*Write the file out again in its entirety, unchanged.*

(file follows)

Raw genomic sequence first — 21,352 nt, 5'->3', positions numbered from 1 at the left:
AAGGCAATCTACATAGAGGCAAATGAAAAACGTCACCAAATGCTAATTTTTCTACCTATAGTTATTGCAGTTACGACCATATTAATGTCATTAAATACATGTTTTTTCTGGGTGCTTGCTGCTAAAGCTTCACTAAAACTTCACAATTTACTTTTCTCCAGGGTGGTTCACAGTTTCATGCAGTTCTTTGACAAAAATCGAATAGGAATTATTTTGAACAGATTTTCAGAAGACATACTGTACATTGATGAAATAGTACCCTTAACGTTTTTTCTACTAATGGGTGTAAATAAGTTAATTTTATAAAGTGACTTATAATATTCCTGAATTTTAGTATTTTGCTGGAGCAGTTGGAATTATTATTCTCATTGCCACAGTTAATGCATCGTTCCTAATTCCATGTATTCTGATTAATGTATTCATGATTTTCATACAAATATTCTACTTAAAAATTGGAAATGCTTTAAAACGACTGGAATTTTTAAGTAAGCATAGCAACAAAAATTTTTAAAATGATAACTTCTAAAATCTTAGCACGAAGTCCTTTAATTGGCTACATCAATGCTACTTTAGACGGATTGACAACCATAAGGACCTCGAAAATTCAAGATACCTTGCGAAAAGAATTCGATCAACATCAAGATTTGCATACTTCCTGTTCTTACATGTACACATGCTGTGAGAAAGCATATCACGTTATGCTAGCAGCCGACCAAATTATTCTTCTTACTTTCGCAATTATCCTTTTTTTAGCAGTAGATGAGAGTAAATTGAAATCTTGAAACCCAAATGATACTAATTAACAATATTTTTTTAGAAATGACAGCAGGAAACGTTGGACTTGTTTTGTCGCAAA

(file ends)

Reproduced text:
Raw genomic sequence first — 21,352 nt, 5'->3', positions numbered from 1 at the left:
AAGGCAATCTACATAGAGGCAAATGAAAAACGTCACCAAATGCTAATTTTTCTACCTATAGTTATTGCAGTTACGACCATATTAATGTCATTAAATACATGTTTTTTCTGGGTGCTTGCTGCTAAAGCTTCACTAAAACTTCACAATTTACTTTTCTCCAGGGTGGTTCACAGTTTCATGCAGTTCTTTGACAAAAATCGAATAGGAATTATTTTGAACAGATTTTCAGAAGACATACTGTACATTGATGAAATAGTACCCTTAACGTTTTTTCTACTAATGGGTGTAAATAAGTTAATTTTATAAAGTGACTTATAATATTCCTGAATTTTAGTATTTTGCTGGAGCAGTTGGAATTATTATTCTCATTGCCACAGTTAATGCATCGTTCCTAATTCCATGTATTCTGATTAATGTATTCATGATTTTCATACAAATATTCTACTTAAAAATTGGAAATGCTTTAAAACGACTGGAATTTTTAAGTAAGCATAGCAACAAAAATTTTTAAAATGATAACTTCTAAAATCTTAGCACGAAGTCCTTTAATTGGCTACATCAATGCTACTTTAGACGGATTGACAACCATAAGGACCTCGAAAATTCAAGATACCTTGCGAAAAGAATTCGATCAACATCAAGATTTGCATACTTCCTGTTCTTACATGTACACATGCTGTGAGAAAGCATATCACGTTATGCTAGCAGCCGACCAAATTATTCTTCTTACTTTCGCAATTATCCTTTTTTTAGCAGTAGATGAGAGTAAATTGAAATCTTGAAACCCAAATGATACTAATTAACAATATTTTTTTAGAAATGACAGCAGGAAACGTTGGACTTGTTTTGTCGCAAA